Neighbors near Third Street and Cook may have gotten their wish.
A proposed four-story apartment building and adjoining parking ramp on the northwest corner of that intersection appears to be scrapped.
In a Feb. 25 email to downtown business owners and other interested parties, City Manager Ellen Hiniker said developer TE Miller will not be submitting an application for the project as proposed (See “Downtown development project draws neighborhood ire,” Feb. 24).
“However, the developers still have the corner house under contract and plan to take more time to determine whether there is an alternative concept worth pursuing before abandoning the site altogether,” Hiniker said. The developer also canceled plans to conduct soil borings on the site.
Hiniker and City Planner Anne Kane had met with representatives of the Eden Prairie company earlier that day.
Their meeting was one of several held last week regarding the unpopular project. The opposition met with White Bear Lake attorney Fritz Knaak at Kellerman’s Event Center to plan strategy and learn the legalities of the permitting process. Knaak specializes in municipal law.
Terry Kellerman knows Knaak and invited him to speak to the group. “He knows the depth of the problems we’re dealing with,” Kellerman explained.
The attorney reminded those in the room, and on a Zoom call, that they’re “dealing with a professional development staff being told by Met Council that they are supposed to like increased density and apartment buildings. They are getting certain pressure for that development,” Knaak said.
He also told the group that a “sophisticated developer” knows the first step is an informal approach. “It allows them to get a response to an early concept or a soft plan. They know the process and start fishing.
“Encouraging meetings with neighbors gives the city a change to vet or see where opposition comes from,” Knaak added. “It’s a sensible system. It’s not a bad thing the city reached out to gauge reaction.”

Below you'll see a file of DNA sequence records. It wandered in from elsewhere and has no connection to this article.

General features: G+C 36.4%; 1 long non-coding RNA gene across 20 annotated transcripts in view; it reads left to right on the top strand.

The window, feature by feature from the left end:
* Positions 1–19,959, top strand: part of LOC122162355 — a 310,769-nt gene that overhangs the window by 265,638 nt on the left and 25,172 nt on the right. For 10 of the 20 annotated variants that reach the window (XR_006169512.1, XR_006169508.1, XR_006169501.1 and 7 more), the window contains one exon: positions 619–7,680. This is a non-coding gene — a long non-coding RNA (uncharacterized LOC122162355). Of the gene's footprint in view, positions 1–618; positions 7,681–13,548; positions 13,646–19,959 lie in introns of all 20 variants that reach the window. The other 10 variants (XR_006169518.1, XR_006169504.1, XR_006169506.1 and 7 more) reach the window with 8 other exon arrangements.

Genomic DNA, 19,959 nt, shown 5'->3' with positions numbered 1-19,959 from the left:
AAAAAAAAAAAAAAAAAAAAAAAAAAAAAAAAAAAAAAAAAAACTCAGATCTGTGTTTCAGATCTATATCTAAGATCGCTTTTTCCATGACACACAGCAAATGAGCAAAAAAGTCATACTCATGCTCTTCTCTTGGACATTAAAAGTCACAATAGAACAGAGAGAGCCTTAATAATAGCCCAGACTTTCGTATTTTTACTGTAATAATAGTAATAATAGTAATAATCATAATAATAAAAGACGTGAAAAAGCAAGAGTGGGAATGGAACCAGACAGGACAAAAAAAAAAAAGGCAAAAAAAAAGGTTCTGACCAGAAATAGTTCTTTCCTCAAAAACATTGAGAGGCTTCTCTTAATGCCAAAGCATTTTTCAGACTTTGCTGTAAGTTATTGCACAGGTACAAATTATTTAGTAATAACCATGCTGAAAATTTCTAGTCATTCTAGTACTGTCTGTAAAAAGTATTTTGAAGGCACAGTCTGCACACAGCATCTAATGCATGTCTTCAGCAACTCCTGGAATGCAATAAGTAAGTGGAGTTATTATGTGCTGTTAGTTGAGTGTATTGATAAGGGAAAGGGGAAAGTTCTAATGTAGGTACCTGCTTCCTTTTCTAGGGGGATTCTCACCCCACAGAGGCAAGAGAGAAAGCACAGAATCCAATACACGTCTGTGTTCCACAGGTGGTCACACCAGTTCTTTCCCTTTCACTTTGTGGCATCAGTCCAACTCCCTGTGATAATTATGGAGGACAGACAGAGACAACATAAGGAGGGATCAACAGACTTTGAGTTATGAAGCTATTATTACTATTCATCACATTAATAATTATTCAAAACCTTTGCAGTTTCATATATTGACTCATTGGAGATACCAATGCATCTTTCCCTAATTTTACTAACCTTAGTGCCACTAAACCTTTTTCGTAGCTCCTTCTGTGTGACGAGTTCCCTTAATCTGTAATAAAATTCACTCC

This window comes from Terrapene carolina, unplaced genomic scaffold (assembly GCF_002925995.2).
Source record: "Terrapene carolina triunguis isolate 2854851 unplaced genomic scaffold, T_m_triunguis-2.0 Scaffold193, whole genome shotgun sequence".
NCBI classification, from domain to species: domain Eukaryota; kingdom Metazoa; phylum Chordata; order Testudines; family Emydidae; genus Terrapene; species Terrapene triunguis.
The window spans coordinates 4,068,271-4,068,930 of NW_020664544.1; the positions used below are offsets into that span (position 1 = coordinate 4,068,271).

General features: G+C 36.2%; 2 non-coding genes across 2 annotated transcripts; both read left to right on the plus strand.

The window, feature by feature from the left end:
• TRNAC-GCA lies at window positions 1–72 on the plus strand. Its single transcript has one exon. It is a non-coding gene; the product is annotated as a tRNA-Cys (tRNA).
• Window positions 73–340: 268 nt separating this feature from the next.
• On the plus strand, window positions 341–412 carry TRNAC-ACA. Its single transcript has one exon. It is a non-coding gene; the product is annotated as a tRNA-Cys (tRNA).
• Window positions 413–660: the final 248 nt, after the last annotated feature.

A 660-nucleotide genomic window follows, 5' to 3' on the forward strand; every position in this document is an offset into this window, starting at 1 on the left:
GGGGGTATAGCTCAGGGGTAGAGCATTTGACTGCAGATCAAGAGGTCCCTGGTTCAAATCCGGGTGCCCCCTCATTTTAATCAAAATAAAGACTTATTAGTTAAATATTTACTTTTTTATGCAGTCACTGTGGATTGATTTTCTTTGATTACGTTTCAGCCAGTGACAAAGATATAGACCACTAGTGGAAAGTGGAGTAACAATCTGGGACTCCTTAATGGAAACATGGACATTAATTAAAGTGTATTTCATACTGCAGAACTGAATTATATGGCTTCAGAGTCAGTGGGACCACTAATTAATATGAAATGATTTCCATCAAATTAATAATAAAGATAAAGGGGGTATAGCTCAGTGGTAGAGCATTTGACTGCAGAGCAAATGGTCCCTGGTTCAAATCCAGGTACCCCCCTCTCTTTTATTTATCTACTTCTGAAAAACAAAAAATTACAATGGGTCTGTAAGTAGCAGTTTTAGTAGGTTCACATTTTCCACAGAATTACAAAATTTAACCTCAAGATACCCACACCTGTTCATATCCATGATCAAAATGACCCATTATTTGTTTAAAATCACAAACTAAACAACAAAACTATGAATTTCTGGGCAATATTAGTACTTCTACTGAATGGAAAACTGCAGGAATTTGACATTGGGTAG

The attorney advised the opposing camp to get past the initial reaction phase, the “not in my backyard” phase, and identify points of friction, like inadequate parking downtown and zoning issues.
Residential zoning across from a business district is problematic, he continued, describing the line as “fundamental incompatibility.”
Those in attendance were encouraged to think about what they want before going into battle. “You may decide with modifications you can live with this thing. If there was a reasonably priced way to put two more levels of parking on the ramp, would you be OK with it?” he asked.
Neighborhood opposition is not enough to stop a development project, Knaak continued. “The Supreme Court has told us that cannot be the basis for denial,” he pointed out.
It was Knaak’s intention to articulate the opposition’s issues with the city and gather documentation, something that likely won’t be needed at this juncture.
Kellerman said it was his hope that the developer “will go away once they see organized opposition.” That was before he saw the email from the city manager.
Following the Feb. 23 attorney meeting, the business owner said he’d expected residents to be opposed to a ramp on the corner. “They weren’t necessarily against it,” Kellerman observed. “That corner is our last footprint in town to get a decent-sized ramp. That’s what we need. Downtown employees don’t have a good place to park.”